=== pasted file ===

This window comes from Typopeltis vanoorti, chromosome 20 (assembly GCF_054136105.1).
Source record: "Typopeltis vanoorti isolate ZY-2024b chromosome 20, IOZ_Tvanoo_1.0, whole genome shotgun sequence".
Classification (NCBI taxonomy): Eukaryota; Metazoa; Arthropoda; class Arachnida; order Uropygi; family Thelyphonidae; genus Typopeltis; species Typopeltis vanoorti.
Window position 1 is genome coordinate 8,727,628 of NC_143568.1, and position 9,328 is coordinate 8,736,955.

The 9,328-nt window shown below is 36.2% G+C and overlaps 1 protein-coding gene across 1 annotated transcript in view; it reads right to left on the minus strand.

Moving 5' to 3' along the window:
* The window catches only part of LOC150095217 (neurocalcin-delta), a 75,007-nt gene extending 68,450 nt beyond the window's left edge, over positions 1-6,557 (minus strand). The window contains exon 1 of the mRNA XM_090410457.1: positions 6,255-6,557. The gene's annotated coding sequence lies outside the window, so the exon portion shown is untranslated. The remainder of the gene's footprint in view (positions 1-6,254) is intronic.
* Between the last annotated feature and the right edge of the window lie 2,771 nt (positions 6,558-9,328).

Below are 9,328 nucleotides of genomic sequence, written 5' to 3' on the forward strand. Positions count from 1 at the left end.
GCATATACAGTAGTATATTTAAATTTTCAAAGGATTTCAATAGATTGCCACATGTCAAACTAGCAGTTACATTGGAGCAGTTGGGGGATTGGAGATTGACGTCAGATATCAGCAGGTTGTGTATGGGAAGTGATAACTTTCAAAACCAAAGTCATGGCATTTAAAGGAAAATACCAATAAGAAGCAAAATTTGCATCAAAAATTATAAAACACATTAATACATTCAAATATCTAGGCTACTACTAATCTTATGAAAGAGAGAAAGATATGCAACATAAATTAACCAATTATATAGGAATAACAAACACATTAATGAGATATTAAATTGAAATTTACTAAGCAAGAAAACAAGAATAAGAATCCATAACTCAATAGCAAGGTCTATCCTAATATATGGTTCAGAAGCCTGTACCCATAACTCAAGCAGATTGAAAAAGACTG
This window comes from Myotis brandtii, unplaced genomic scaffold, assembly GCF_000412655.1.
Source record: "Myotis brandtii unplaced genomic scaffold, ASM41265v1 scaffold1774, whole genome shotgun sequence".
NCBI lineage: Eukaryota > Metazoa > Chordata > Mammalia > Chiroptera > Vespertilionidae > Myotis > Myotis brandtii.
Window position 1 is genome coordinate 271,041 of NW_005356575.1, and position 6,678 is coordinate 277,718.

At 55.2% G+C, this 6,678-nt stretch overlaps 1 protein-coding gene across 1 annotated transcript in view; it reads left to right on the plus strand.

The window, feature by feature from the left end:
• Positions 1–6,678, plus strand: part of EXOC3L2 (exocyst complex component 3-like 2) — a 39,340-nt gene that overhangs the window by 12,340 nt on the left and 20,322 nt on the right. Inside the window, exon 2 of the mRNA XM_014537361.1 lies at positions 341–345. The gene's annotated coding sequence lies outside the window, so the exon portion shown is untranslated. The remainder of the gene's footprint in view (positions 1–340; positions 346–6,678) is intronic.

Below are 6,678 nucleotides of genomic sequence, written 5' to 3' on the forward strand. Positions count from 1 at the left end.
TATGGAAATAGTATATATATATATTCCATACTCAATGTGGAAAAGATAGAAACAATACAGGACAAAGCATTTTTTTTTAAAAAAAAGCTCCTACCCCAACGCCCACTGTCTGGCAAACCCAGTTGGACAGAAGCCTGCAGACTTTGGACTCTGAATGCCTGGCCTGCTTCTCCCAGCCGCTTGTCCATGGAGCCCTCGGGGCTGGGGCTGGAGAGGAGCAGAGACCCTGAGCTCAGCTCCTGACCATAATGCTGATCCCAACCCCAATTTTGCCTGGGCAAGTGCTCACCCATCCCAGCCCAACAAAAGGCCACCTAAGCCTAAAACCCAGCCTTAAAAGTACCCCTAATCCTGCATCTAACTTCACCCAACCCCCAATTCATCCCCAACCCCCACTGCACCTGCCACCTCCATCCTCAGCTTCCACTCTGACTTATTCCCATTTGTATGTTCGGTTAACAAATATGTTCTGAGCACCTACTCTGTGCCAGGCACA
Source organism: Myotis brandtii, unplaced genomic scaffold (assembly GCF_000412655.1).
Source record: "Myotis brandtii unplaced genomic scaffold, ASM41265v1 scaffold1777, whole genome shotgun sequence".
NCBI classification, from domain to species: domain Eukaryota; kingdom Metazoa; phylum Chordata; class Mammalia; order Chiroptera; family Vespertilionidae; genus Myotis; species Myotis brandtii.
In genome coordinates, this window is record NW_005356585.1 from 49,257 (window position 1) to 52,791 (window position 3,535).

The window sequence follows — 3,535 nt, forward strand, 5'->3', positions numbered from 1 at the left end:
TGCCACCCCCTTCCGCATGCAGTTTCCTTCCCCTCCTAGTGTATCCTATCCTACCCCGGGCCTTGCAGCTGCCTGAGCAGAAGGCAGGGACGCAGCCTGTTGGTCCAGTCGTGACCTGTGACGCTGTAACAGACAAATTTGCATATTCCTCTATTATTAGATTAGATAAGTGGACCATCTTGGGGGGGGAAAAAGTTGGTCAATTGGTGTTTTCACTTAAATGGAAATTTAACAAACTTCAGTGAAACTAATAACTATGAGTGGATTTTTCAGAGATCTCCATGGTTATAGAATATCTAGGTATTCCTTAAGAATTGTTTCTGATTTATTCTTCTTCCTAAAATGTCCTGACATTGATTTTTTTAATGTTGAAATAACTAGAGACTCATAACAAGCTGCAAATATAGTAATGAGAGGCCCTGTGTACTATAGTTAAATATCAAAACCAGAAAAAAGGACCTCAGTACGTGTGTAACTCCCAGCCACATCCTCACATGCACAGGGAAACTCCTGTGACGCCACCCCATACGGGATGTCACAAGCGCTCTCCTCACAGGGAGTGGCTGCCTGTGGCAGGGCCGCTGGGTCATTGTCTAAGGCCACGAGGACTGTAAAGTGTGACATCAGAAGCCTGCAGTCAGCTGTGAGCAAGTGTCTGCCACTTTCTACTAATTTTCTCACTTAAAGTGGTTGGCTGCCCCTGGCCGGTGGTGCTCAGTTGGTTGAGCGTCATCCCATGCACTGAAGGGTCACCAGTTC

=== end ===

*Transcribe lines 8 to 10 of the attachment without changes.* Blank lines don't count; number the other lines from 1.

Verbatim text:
* Between the last annotated feature and the right edge of the window lie 2,771 nt (positions 6,558-9,328).

Below are 9,328 nucleotides of genomic sequence, written 5' to 3' on the forward strand. Positions count from 1 at the left end.
GCATATACAGTAGTATATTTAAATTTTCAAAGGATTTCAATAGATTGCCACATGTCAAACTAGCAGTTACATTGGAGCAGTTGGGGGATTGGAGATTGACGTCAGATATCAGCAGGTTGTGTATGGGAAGTGATAACTTTCAAAACCAAAGTCATGGCATTTAAAGGAAAATACCAATAAGAAGCAAAATTTGCATCAAAAATTATAAAACACATTAATACATTCAAATATCTAGGCTACTACTAATCTTATGAAAGAGAGAAAGATATGCAACATAAATTAACCAATTATATAGGAATAACAAACACATTAATGAGATATTAAATTGAAATTTACTAAGCAAGAAAACAAGAATAAGAATCCATAACTCAATAGCAAGGTCTATCCTAATATATGGTTCAGAAGCCTGTACCCATAACTCAAGCAGATTGAAAAAGACTG